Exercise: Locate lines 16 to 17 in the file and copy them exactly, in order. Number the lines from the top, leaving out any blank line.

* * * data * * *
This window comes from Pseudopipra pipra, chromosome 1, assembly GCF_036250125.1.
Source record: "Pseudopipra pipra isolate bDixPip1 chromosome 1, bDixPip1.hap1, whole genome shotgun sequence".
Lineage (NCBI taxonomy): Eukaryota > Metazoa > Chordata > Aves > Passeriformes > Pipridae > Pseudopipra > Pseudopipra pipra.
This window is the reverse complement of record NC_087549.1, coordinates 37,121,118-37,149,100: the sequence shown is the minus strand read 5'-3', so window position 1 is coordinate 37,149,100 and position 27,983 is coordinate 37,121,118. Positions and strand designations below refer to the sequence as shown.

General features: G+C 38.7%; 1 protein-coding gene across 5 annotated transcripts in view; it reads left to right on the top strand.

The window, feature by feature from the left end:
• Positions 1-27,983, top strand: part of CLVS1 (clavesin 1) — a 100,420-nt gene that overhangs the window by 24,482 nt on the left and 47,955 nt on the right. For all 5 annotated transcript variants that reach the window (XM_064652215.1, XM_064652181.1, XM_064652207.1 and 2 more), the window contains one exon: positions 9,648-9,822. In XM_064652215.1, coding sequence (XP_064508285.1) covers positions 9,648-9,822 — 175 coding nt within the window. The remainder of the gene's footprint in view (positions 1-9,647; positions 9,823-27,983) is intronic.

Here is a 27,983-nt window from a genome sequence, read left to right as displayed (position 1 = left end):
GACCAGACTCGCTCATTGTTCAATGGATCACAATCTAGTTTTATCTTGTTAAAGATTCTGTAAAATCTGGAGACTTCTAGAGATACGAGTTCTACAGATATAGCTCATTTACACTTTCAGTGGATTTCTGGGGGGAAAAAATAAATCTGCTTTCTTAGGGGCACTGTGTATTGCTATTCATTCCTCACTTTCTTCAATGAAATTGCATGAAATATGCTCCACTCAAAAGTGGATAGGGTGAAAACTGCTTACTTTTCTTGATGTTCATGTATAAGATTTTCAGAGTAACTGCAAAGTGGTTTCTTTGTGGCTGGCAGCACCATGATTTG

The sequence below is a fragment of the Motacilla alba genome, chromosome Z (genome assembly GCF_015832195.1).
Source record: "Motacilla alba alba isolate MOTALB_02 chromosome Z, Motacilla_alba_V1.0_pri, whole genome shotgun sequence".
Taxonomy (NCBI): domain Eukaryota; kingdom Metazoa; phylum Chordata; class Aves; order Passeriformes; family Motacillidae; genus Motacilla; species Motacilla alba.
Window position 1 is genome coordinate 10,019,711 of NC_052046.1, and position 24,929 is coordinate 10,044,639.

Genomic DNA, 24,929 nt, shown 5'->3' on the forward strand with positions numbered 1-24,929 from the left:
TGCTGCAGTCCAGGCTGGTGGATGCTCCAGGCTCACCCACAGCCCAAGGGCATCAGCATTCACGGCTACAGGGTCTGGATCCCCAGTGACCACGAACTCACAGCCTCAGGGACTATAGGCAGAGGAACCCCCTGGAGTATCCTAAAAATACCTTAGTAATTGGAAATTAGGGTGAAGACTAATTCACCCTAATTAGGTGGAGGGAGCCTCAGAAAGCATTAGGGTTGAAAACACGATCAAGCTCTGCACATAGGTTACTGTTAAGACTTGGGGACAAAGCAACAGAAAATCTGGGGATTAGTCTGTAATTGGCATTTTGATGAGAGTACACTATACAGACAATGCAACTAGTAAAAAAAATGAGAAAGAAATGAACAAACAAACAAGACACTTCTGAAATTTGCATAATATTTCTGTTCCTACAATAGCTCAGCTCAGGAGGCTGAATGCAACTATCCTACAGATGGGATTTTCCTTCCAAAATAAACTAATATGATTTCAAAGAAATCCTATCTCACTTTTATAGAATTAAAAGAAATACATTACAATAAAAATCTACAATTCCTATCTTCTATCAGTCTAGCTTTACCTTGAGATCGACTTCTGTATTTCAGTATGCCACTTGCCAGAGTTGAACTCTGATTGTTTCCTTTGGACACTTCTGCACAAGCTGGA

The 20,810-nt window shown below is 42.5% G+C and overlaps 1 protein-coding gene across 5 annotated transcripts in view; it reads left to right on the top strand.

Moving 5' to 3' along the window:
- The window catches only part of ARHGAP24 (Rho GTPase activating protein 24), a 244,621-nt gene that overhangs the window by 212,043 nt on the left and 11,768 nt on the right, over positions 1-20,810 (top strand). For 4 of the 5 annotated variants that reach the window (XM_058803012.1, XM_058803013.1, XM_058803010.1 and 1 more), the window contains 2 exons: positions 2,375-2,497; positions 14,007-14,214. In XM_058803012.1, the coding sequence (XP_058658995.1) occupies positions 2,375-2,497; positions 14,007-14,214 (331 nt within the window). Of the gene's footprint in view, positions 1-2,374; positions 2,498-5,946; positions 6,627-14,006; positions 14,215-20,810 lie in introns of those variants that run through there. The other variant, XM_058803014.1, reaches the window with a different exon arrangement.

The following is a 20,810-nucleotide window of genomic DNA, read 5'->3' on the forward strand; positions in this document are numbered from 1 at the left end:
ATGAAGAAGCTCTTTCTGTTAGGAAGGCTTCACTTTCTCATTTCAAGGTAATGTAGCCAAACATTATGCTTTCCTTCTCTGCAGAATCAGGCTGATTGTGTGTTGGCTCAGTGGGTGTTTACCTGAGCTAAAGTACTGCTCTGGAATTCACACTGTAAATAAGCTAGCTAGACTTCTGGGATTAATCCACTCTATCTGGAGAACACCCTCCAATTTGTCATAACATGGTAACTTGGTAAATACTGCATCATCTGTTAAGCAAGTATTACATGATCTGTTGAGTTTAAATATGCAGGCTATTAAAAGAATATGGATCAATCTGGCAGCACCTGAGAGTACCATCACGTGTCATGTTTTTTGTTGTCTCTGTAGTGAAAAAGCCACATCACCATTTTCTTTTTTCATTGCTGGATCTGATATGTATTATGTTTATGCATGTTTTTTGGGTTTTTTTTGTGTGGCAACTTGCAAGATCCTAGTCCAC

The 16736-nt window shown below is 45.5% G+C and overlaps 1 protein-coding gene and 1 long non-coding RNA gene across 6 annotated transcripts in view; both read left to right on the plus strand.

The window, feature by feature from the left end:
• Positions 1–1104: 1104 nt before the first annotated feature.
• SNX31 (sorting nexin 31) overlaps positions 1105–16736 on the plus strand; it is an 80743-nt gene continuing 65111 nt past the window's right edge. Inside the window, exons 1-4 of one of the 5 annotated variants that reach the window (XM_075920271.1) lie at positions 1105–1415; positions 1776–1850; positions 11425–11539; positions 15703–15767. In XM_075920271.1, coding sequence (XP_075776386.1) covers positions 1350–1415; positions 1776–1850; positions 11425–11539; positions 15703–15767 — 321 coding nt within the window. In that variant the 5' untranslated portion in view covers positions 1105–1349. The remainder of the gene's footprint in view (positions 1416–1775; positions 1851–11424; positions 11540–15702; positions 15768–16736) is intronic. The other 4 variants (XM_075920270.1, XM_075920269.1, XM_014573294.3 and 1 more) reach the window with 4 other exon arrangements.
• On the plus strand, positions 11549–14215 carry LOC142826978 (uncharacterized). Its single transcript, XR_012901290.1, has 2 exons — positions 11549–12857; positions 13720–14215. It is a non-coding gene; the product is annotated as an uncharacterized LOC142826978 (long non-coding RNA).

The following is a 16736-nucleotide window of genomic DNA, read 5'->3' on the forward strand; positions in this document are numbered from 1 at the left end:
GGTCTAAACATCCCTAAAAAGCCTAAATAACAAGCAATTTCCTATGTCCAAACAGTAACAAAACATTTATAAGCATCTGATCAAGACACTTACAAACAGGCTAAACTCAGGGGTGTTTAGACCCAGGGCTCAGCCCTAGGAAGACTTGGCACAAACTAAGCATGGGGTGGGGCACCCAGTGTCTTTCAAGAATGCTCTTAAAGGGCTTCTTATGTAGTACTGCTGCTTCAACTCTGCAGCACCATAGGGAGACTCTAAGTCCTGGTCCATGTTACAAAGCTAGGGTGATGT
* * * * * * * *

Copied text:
The 20,810-nt window shown below is 42.5% G+C and overlaps 1 protein-coding gene across 5 annotated transcripts in view; it reads left to right on the top strand.

Moving 5' to 3' along the window: